Speedmarket Avenue – Way Better Now
Way Better Now is the second full-length offering from Swedes Speedmarket Avenue. Flicking through the album notes and discovering that ‘feedback’ is credited as one of the instruments, albeit only on one song, I was filled with hopeful anticipation. Not so much because of the use of feedback in itself, but more because it struck me as idiosyncratic, and interesting, to list it along with guitars, drums and trumpets. However, apart from three or four standout tracks, and in defiance of my early expectations, Way Better Now is not a particularly idiosyncratic record, and not good enough to recommend repeated listening.Sirens, the opener - and the song featuring the ‘feedback’ - is by far the best moment. It is a stirring slow-burner, heavily backed by synthesisers and excellent drumming. The band creates a haunting, fragile sound on this song, and there is an atmosphere about it that brings to mind a lonely walk on a winter’s day. The tragedy is that it comes so early in the running order, and this problem is amplified by the album closer – Final Wall – being the only other song with this vibrancy. Final Wall closes the album brilliantly – the lyrics “I think I have to start now/accept the one you are” suggest a conclusion has been reached and it too has an atmosphere about it.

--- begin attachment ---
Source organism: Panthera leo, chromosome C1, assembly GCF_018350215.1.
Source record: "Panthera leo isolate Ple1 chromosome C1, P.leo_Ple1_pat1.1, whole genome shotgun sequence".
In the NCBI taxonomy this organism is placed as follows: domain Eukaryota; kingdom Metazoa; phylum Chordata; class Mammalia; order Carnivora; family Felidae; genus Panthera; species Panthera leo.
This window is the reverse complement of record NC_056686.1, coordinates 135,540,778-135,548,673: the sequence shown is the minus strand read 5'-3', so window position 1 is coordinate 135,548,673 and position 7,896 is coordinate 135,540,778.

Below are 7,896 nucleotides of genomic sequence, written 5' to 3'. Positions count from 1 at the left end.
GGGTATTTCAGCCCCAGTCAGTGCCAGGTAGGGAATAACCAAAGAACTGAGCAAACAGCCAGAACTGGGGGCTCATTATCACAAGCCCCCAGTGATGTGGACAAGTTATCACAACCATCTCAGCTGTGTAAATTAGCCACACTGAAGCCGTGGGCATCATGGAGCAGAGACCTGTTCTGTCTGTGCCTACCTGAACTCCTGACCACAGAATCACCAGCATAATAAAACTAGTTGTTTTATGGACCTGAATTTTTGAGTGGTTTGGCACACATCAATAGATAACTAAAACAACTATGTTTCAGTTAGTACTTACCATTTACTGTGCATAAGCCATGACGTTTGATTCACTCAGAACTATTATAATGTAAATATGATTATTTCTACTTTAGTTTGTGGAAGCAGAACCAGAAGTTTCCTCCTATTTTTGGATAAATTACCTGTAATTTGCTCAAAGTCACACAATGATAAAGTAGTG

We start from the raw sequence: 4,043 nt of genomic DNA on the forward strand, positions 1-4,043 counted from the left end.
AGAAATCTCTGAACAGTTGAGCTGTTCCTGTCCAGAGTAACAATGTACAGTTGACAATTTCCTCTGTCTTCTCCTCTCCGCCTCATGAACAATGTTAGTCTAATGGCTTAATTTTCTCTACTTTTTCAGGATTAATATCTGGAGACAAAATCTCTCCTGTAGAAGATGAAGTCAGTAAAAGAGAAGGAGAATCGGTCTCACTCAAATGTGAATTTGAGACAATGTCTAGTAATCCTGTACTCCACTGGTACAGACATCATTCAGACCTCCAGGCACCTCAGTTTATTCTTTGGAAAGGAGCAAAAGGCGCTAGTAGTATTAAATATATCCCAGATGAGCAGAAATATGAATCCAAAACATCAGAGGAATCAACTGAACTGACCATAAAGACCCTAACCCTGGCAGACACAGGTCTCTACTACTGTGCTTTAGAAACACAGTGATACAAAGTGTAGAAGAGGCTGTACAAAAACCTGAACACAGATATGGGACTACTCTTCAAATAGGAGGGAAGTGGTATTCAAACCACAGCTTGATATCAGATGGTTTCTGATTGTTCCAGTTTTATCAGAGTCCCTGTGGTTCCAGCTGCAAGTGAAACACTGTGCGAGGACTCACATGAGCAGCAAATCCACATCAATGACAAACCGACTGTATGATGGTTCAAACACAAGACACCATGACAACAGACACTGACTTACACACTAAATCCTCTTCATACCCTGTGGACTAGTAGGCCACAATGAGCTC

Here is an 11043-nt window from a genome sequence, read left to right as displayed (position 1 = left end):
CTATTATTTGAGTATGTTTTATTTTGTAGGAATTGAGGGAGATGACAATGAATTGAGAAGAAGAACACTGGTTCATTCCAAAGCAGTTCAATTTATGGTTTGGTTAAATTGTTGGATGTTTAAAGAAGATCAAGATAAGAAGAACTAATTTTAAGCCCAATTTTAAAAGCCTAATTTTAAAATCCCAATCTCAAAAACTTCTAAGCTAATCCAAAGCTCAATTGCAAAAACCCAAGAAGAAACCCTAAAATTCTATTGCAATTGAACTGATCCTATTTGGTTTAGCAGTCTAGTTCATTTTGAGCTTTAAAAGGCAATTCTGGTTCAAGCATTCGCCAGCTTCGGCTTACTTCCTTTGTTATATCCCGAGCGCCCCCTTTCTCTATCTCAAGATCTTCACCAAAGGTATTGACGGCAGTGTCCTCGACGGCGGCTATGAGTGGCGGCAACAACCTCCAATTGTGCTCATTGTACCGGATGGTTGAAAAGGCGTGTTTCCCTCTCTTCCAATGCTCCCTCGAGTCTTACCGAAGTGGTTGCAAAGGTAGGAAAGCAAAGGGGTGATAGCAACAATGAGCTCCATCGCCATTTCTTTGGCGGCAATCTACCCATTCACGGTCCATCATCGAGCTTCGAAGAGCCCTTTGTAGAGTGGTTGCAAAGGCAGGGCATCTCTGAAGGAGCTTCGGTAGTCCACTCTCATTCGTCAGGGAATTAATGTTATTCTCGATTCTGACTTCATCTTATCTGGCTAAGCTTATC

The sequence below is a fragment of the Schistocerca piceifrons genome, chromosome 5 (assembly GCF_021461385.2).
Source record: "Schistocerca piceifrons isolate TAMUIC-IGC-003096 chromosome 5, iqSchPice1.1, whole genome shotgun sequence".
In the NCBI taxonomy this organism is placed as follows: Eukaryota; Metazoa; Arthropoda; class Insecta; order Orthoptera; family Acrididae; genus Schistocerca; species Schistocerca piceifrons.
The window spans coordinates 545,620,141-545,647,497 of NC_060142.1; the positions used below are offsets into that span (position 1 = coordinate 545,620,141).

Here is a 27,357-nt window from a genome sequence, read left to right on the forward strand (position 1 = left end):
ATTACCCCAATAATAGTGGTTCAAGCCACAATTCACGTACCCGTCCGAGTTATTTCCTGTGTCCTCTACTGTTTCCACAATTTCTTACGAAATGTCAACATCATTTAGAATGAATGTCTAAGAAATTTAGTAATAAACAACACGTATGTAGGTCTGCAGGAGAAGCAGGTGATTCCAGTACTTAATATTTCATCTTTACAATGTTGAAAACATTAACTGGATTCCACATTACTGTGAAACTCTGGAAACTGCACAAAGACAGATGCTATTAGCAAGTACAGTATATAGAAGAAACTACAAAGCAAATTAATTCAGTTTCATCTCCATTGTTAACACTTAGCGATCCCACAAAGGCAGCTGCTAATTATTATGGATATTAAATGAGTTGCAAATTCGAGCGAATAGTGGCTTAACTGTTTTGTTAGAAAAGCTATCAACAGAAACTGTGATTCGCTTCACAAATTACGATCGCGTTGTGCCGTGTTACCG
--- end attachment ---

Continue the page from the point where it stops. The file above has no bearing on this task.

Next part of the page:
With it being last, though, the weaker middle of the record is bookended by the best moments. The intervening songs, such as Englightened and Left-Wing Indeed, and Way Better Now, do not epitomise the band’s best sound. The title track is a short, sharp pop duet with a lightening-quick tempo, and it seems out of place in the company of the majestic Sirens and Final Wall.One of the most annoying features of the album is the sharing of singing duties between Sibille Attar and Isak Klasson. Attar, who sings on the three best songs – Sirens, Less Than OK and Final Wall (the last of these admittedly also features Klasson) – has character in her voice, and she delivers her lyrics with stirring emotion. On Less Than OK, a morose, stripped-back piano ballad, she pines “Of course there is no one like you/the something we had/it fell through” and it is palpable she means it. As for Klasson, his songs seem dull and listless by comparison. His nasally whine is too prominent on Accident. And Don’t Fall In Love – the fourth track – destroys any momentum previously generated as it meanders by. The record would have been improved by giving more space to the female singer and leaving Klasson to backing vocals.Way Better Now leaves the impression that it is not as good an album as it should be. At times it is sublime, in the moments when Attar and the band create feeling in the music, but at other times, on some of the slower Klasson-led tracks, skipping the CD forward seems like the best idea. I would suggest the band don’t showcase their best material here, and it could be worth watching out for them in the future even though this album falters.Words: Craig Pearce